Six months after a special legislative session ended to allocate almost $1.7 billion, just a fraction of those federal coronavirus relief funds have been sent from state coffers to agencies or other entities.
Meanwhile, the state has earned more than $21.6 million in interest from the $1.87 billion it received from the federal government under the American Rescue Plan Act.
Some lawmakers are concerned the delays along with rising inflation and ongoing supply-chain issues for basic materials will translate to higher-than-expected costs for many of the projects.
“My frustration is that these dollars get caught up in government bureaucracy,” Sen. Chuck Hall, R-Perry, chairman of a new Senate subcommittee overseeing the implementation of relief funds, said in a January hearing.
The Office of Management and Enterprise Services and its grant management office is responsible for coordinating the projects with various agencies and boards. Its latest snapshot shows just 2.58% of funds disbursed to relief projects.
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Senate president Pro Tem Greg Treat, R-Oklahoma City, said he shared his colleagues’ frustration with the pace of funds disbursed.
“Although I’m frustrated up to this point, I do have hope after seeing money is starting to flow now,” Treat said in a March 13 press conference. “Some of these projects have seen increased costs just because of supply-chain issues and costs from inflation.”
To be fair, almost half of the state’s coronavirus relief funding is going to two major infrastructure needs in water and sewer projects ($436.6 million) and broadband expansion ($382 million). The state Broadband Office and the Oklahoma Water Resources Board are overseeing competitive grant programs for those upgrades.
The board just this week approved $50 million from ARPA funding for wastewater infrastructure improvements as part of plans for a massive employment center in east Tulsa.
Hall said last week OMES has made progress since the Senate subcommittee first met in January. It has grant agreements in place with state agencies, but some of the sub-recipients have yet to request the money.
“They might not have project engineering complete or reporting processes adopted internally, or they are evaluating inflation-related costs,” Hall said.
John Laws, the state’s chief financial officer, said earlier this year the federal government would prefer relief funds be expended first by an agency or sub-recipient and get reimbursed later. That led to some confusion among agencies that don’t have the ready cash flow to spend on large projects. OMES sent a clarifying email this month to grantees that it could also advance the money for projects.
“When the Legislature appropriated funds to these projects, the expectation was that funds would be put toward the projects as expediently as practicable,” said the March 3 email from state Chief Operating Officer John Suter. “Recently, there has been some concern expressed to OMES by the Legislature related to the pace of the project execution and funds disbursement.”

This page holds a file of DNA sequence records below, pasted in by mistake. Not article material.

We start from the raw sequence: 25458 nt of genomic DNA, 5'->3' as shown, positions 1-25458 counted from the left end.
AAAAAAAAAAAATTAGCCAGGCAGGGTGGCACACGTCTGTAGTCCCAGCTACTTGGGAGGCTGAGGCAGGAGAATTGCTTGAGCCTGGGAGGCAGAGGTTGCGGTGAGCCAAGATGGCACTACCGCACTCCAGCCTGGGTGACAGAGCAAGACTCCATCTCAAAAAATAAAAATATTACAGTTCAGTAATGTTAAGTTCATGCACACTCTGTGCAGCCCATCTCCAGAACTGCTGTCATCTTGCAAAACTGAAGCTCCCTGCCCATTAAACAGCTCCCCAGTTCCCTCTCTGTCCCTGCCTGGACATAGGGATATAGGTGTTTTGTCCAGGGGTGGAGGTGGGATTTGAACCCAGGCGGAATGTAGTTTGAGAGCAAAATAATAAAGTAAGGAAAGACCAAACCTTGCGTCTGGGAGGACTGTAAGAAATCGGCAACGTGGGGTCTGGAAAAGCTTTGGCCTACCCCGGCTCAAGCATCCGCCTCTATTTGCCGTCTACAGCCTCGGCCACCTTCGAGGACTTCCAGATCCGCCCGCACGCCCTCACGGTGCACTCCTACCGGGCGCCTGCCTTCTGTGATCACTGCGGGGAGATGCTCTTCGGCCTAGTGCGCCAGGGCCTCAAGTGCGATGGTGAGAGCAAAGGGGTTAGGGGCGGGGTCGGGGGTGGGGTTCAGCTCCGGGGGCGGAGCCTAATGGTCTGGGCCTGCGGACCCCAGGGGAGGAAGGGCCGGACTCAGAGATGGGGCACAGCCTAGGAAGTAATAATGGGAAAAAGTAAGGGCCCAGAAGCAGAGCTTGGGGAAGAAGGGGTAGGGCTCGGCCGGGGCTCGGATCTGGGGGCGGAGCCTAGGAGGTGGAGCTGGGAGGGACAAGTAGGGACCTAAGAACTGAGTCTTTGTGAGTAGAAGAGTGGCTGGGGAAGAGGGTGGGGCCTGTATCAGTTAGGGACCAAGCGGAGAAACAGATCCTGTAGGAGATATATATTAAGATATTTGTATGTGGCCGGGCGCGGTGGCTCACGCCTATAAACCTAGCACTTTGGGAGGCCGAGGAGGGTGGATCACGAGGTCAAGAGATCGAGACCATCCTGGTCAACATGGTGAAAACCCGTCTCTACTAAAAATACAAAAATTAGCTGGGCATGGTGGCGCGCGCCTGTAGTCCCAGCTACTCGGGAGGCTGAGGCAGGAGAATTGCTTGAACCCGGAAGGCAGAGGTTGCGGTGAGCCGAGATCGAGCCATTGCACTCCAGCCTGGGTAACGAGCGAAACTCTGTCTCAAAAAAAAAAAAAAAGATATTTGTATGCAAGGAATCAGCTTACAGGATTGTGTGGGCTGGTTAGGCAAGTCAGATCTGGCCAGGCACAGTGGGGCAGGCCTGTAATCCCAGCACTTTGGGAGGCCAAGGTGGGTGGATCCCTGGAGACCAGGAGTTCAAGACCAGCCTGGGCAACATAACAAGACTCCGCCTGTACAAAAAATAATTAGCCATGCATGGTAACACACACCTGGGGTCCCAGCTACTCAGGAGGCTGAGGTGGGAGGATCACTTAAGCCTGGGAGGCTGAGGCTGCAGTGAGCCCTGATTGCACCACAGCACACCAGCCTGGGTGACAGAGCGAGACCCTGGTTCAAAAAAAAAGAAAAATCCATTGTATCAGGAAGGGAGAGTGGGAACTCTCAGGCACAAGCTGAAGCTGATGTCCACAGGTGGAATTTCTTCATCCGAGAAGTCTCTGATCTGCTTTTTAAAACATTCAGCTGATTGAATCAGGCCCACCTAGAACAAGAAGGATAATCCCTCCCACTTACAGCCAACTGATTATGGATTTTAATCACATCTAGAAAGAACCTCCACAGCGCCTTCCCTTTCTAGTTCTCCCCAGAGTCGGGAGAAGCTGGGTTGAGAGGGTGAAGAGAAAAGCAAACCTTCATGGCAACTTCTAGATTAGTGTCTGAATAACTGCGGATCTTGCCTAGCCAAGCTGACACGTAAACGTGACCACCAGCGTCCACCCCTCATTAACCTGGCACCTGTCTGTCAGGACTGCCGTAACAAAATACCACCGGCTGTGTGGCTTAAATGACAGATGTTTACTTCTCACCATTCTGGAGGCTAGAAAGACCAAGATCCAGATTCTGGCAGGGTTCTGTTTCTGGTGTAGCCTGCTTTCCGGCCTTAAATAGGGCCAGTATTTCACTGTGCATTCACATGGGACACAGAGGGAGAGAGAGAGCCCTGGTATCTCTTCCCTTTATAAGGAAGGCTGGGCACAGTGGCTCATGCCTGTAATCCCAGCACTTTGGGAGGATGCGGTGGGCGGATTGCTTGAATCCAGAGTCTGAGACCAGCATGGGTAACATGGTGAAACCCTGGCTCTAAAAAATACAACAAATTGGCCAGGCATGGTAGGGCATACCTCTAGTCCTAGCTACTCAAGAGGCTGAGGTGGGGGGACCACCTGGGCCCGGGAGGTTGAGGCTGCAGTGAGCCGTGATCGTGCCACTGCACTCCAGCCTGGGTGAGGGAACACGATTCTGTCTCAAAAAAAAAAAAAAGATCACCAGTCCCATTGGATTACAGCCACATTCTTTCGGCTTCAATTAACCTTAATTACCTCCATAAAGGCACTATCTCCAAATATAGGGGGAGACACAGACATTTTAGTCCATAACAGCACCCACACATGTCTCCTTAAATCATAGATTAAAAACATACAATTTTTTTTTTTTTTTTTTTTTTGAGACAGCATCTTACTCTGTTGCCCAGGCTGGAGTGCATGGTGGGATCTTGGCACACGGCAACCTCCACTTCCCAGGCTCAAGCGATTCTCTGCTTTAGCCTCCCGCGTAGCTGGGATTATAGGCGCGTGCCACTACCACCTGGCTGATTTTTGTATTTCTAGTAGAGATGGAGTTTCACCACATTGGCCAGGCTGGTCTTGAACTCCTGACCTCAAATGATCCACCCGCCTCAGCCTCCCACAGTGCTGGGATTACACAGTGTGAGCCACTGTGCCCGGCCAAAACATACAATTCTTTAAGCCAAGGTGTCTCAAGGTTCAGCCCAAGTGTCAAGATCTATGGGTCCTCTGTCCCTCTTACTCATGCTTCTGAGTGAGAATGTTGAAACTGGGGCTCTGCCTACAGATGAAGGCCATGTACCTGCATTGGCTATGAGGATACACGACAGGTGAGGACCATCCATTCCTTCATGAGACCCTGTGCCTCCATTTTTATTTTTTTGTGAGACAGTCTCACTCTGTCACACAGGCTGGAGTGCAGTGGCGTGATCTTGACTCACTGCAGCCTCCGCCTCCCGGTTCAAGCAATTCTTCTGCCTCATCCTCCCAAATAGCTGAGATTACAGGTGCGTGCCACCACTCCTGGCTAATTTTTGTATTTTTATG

Hall said OMES had sent nearly $42 million in relief funds for projects so far, up from $5.4 million in January.
“I still remain hopeful that money will start to flow very quickly over the next couple of months,” Hall said.
Expanding the nursing workforce was one of the top priorities for coronavirus relief funding. Among the projects approved by lawmakers last year was $64.4 million to go to regional universities, community colleges and CareerTechs to expand nursing programs. The money flows through the Healthcare Workforce Training Commission, formerly the Physicians Manpower Training Commission.
The appropriations bills for that funding became effective in September, but it took some time for the commission to add staff and get grant agreements in place to be ready to send out the money. Administering grants for nurse training is a new role for the commission, which historically has approved loan repayments for physicians, residents and nurses in under-served parts of the state.
Janie Thompson, the commission’s executive director, said it has begun reimbursements to projects that have submitted requests. The commission is meeting monthly to approve submissions in excess of $50,000.
In their special session last year, lawmakers approved dozens of bills to fund relief projects in water infrastructure, broadband, mental health and workforce development. They punted on a $95.2 million spending bill for the Department of Human Services to expand childcare services, food programs and relief for the effects of domestic violence.
The House and Senate advanced a pared-down, $65 million version of that DHS bill last week in appropriations committees. The full House later passed House Bill 2884 on Tuesday by a vote of 77-5. It now awaits a vote in the Senate.
HB 2884 does not include the $30 million proposed initially for Oasis Food Market in Tulsa which was to support wrap-around social services for communities with a lack of grocery stores. NonDoc earlier reported some issues with Oasis’ governance board and oversight. Lawmakers said they were withholding funding for that project until more could be shared about Oasis’ oversight.
“I think some additional vetting is warranted,” Hall said in a March 13 Senate appropriations committee meeting. “I think the project and the program is fantastic. I would just like to get some more information related to how they would be able to handle the money.”
Oklahoma has until the end of 2024 to allocate the American Rescue Plan Act funds and until the end of 2026 to spend the money. The federal government gave states a combined $198 billion under the law to combat the effects of the pandemic. Additional funds went to large cities, counties and tribal governments.
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